2006 Larry L. Strickland Educational Leadership Award  


CSM David S. Davenport
1SG Gilbert Sutton, Jr.
1SG Judith Jones

Command Sgt. Maj. David S. Davenport, 1st Squadron,1st U.S. Cavalry Budingen Germany, has not only sought to develop himself as a noncommissioned officer through earning a college education, he has also provided the same opportunity for his soldiers through various educational programs, such as EArmyU and “Blackhawk University.”

Several of his educational achievements for his unit include FAST Training, giving soldiers an opportunity to raise their GT scores, renovating an empty building on his small post into an EArmyU distance learning center, and establishing a working relationship with all the universities’ field representatives.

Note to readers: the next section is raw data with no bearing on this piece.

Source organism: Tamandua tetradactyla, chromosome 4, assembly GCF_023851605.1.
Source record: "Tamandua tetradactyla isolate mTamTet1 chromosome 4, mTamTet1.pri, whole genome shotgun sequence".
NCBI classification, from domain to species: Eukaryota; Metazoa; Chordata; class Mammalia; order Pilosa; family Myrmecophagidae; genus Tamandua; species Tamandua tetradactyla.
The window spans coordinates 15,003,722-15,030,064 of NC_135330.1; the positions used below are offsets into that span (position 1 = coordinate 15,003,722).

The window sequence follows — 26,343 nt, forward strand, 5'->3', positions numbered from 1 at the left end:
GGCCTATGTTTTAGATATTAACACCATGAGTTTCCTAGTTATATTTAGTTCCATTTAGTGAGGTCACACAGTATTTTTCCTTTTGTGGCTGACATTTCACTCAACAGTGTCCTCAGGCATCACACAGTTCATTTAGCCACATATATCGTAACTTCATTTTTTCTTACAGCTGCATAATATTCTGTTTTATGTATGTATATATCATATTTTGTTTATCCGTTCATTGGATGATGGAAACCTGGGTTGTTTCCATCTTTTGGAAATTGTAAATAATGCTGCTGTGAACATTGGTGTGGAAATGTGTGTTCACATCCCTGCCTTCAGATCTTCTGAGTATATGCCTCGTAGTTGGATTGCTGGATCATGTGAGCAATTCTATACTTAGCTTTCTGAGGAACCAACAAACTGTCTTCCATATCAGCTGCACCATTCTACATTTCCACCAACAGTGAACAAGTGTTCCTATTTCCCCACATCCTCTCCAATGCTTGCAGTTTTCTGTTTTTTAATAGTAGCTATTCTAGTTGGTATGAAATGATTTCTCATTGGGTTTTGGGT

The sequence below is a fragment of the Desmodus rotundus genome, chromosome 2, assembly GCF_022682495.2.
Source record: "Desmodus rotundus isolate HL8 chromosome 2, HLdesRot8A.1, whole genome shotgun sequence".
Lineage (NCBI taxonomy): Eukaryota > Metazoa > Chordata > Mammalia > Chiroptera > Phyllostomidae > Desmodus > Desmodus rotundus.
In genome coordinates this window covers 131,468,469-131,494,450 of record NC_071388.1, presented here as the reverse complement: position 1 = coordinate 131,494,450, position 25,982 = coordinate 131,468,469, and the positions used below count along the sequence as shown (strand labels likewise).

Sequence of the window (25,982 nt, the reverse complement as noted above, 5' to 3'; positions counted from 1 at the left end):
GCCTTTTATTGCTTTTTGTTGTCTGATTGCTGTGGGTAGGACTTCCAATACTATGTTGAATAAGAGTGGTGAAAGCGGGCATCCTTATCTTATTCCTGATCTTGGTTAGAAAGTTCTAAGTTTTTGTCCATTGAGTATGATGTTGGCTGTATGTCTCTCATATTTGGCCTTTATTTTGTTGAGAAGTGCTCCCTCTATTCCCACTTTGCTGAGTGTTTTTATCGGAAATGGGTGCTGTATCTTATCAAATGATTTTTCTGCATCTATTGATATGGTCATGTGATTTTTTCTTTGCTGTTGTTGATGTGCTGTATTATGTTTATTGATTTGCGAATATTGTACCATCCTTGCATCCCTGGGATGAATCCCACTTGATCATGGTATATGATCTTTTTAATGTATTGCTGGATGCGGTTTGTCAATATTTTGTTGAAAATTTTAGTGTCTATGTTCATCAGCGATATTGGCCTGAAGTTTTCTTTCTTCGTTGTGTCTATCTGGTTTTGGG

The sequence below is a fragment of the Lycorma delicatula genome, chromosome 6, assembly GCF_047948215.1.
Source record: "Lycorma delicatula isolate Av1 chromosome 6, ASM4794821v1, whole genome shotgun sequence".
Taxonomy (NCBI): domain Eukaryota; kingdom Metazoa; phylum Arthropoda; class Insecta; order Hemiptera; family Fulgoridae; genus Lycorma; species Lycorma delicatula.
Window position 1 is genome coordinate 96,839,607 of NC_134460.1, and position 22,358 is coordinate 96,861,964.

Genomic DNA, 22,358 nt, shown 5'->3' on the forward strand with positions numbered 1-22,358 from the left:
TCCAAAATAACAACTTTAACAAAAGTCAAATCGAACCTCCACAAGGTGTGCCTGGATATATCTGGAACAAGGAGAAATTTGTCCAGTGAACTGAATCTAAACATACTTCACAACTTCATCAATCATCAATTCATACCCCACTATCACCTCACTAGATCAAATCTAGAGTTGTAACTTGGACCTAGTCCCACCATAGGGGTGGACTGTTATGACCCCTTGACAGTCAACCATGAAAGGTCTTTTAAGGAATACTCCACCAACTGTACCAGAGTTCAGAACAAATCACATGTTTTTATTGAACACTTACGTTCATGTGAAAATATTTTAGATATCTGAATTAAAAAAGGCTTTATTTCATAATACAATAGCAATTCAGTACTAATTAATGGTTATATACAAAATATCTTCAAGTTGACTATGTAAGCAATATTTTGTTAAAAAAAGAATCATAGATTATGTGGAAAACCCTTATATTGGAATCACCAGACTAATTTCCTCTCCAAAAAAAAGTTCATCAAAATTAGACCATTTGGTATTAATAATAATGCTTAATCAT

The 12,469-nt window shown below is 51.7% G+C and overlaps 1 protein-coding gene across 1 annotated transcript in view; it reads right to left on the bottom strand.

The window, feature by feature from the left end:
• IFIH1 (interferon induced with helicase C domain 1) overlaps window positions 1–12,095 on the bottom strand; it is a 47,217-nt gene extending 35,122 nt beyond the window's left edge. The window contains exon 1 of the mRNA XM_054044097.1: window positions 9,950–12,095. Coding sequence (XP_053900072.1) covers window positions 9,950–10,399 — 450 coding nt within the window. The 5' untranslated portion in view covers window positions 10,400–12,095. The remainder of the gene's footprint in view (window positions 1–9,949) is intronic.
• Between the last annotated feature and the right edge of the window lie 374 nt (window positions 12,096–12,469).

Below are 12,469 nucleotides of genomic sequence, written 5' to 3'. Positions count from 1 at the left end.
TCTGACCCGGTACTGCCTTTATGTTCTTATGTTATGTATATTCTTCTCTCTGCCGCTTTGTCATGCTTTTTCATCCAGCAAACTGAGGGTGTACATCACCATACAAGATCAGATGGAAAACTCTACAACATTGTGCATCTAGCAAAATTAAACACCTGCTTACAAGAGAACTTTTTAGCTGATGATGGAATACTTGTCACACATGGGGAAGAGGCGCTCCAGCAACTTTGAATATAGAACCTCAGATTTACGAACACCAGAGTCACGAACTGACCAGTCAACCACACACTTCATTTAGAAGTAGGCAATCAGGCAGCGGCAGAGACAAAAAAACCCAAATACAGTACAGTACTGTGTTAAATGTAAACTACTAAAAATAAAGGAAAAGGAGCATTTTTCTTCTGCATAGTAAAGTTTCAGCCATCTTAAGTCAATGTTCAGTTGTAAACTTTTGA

Command Sgt. Maj. Davenport is currently enrolled in Norwich University’s Master in Business Administration Program maintaining a GPA of 3.95.


1st Sgt. Gilbert Sutton, Jr. was assigned to Delta Company, 369th Adjutant General Battalion in August 2005. Within a month of his arrival, he developed and implemented a program to increase the civilian education level of cadre and drill sergeants within his unit.

As a result of Sutton’s commitment to look for additional opportunities for soldiers to enhance their education level, 100 percent of the company’s NCOs are currently enrolled in college courses working towards college degrees. His significant contributions resulted in several honors and recognitions being achieved by subordinate leaders under his tutelage. These results are largely due to his superb leadership and relentless desire for sharing knowledge.


1st Sgt. Judith Jones assumed her current duty position in Alpha Company, 31st Combat Support Hospital and immediately began making improvements in the area of education.

Since taking over as first sergeant, she established a CPhT class for all pharmacy technicians. These classes were conducted during off duty time, mostly on Saturdays. Since this program was implemented, 1st Sgt. Jones has helped over 100 soldiers and NCOs pass their certification.